Blog

Six Black Hat Techniques Search Engines Hate

03 August, 2015 / by ocdadmin / In Google, SEO

Read on

I was asked to take a look at a new customer’s website recently. She had experienced a rapid fall in her search engine rankings for key search terms just a few weeks after employing off-shore ‘SEO specialists’ to improve her site’s search positions.

In this case, the SEO company had created several hundred spamtastic links back to her site by posting irrelevant comments on some pretty dubious foreign article websites.

In fairness, they did provide an Excel sheet that details all the links they had posted in order to prove their endeavors. At least we have a starting point for disavowing these links.

Now Google takes a rather dim view of this particular kind of search engine poisoning and was quick to punish this innocent site owner by rendering her site invisible in searches.

So, here’s the big lesson: You can’t fool search engines by using black hat techniques to boost rankings. There was a time you could, but the best you could hope for now is a temporary lift before search engines cotton on and spank you mercilessly for trying to trick them.

Here are five more classic black hat techniques you should avoid like the plague.

Link exchanges:

Search engines want to serve up good, relevant content and one of the main barometers for content quality is the number of natural links from other pages pointing to it. Search engines don’t want to see reciprocal link exchanges. A reciprocal link is no quality indicator and at best will be ignored by search engines. If your site has too many of the little blighters, you’ll get spanked.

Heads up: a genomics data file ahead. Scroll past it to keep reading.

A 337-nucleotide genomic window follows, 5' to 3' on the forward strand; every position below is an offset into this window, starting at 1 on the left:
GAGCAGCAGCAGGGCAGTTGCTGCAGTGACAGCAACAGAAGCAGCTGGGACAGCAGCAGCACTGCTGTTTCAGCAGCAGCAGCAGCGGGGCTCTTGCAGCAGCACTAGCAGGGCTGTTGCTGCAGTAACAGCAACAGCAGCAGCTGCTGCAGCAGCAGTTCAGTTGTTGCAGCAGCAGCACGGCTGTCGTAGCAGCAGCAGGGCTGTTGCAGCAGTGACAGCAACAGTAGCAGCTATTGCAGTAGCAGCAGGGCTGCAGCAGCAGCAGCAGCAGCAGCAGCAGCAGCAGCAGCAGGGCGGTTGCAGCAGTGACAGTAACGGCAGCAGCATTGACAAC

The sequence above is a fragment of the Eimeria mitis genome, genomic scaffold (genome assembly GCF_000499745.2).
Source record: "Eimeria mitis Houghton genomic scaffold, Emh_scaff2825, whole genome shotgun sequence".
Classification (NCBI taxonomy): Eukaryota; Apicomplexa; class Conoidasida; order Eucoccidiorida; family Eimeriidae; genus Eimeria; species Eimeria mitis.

Spammy links:

This is quite a common one and often you’ll find them in the footers of websites. You’ve seen them. There will be a ton of them with anchor text that describes in many different ways a single service or product or multiple locations. Just don’t do it. It looks desperate, it’s not effective and if it is deemed your links are only for ranking purposes, you’ll get a Googlesmack.

Hidden text:

This still goes on in 2015! This is the dodgy practice of text and background being the same colour to hide the keywords to all but search engines. Just don’t do it! It really is pathetic.

Article spinning:

If you search for ‘article spinning’ you will find loads of free tools that will take articles and supposedly paraphrase and reword them, so you can use them without being wellied for publishing duplicate content. First, these spinning tools usually churn our rubbish and secondly, the duplicate content detection software in search engines can usually sniff out spun copy. It’s lazy and it’s intellectual theft. Avoid at all costs.

Bought directory links:

Okay, buying a link on a good quality, humanly-edited, no-follow directory is fine. There’s no SEO value to it but it doesn’t harm you either. On the other hand, buying a link on a generalised directory for SEO purposes is frowned upon by search engines and when I say ‘frowned’ I mean creases in the forehead and everything. Steer clear!

Tricking search engines by employing black hat techniques simply isn’t sustainable. If you’re looking to outsource to an SEO company, first ask them about their tactics and methodology. If it sounds a bit fly and dodgy, it probably is and you should walk away.

If you’re worried that your site may have had some black hat work carried out on it, get in touch and we will check it out for you.

Tags: